It is still unclear as to whether Bolton's Championship game against Ipswich Town on Saturday will go ahead.
The region's Safety Advisory Group held an emergency meeting on Wednesday after it issued a ban on supporters entering Wanderers' stadium for their next two home games.
A further update is expected on Thursday.
Bolton's staff and squad are still waiting for March's wages, which were due to be paid last Friday.
Players went on a 48-hour strike on Monday in support of the club's workers, who were also not paid on time in February.
It is understood Saturday's game against bottom side Ipswich, a key match in Bolton's battle to avoid relegation, could go ahead providing adequate staffing numbers at the University of Bolton Stadium are met.
Ipswich tweeted on Wednesday: "As things stand, Town's trip to Bolton on Saturday is ON. A further update and confirmation is expected tomorrow."
Victory could take Phil Parkinson's Bolton team to within two points of safety.
High Court appearance
Earlier on Wednesday, up-for-sale Wanderers were given a further five weeks to settle their debts or risk going into administration.
Lawyers for the financially stricken club, who appeared in the High Court for the second time over an unpaid £1.2m tax bill, said terms for the sale of Wanderers have been agreed and due diligence is under way.
They have withheld the identity of the prospective buyer, but were given until 8 May to pay the outstanding sum.
Former Watford chairman Laurence Bassini is reported to have been at the hearing, where the club's barrister Hilary Stonefrost told the court: "The prospective purchaser is here."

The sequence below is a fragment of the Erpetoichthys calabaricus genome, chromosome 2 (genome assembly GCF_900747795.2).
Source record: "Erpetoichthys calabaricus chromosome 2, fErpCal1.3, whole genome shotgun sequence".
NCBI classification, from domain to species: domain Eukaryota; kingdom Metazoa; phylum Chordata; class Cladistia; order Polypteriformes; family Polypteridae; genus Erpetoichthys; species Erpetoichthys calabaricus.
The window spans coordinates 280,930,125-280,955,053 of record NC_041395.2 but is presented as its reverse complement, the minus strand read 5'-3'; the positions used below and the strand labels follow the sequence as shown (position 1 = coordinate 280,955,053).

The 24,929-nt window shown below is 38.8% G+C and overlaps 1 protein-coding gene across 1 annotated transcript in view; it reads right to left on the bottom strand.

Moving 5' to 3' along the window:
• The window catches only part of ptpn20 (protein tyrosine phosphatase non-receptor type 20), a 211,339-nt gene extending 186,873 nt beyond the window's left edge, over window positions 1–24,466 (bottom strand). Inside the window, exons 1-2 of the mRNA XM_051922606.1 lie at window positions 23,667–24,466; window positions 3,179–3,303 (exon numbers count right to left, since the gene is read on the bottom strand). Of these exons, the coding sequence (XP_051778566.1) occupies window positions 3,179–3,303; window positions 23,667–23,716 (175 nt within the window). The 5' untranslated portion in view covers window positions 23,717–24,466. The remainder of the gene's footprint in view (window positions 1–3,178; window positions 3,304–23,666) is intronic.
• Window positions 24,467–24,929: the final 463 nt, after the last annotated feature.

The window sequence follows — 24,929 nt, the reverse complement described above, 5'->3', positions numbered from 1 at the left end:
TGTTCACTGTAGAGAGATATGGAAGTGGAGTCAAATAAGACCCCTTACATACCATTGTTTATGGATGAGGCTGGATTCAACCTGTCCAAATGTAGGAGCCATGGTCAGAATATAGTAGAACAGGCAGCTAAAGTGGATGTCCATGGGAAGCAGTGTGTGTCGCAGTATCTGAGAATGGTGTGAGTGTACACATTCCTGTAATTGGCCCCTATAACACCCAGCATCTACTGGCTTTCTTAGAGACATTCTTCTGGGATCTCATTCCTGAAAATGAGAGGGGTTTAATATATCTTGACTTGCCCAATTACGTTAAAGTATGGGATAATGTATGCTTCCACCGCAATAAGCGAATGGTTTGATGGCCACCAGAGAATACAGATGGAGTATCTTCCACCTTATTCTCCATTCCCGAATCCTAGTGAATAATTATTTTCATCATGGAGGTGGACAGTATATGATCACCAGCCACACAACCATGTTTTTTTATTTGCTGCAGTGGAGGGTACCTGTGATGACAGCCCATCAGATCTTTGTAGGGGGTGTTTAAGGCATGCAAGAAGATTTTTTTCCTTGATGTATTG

She added that Bassini, whose controversial tenure at Vicarage Road lasted only 13 months, "has proof of funds".
Bassini declined to comment before he was driven away from the court in a Rolls-Royce, reports the Press Association.
Anderson blames players
Bolton owner and chairman Ken Anderson - who in a statement said he was "grateful" the High Court granted him time to sell his shares - ruled out reports that Gaspard Holdings, whose sole registered director is Naeema Khilji, are poised to take over the club.
Bolton's future has become increasingly uncertain this season, with Wednesday's court appearance their seventh over a winding-up petition in the past 17 months.
The protracted sale of the club, which was said to be near completion last week, has delayed the payment of wages.
Anderson said "everyone at the club is doing everything possible" to ensure the games go ahead, but shifted blame on to the players if there is a postponement.
"This may now depend on whether the players see sense and stay loyal to the supporters and season ticket holders and return to full training tomorrow," he said on Wednesday.
Anderson went on to say the club has a "good chance" of avoiding relegation and that he had been vindicated for not placing the club into voluntary administration.
"My decision not to place the club in administration and incur a 12-point deduction was the correct one," he added.
"If l had have placed the club in administration, it would have meant that the club would have incurred a 12-point deduction either this season or next, depending on the timing, and my aim is and always will be to try and ensure that this did not happen for obvious reasons."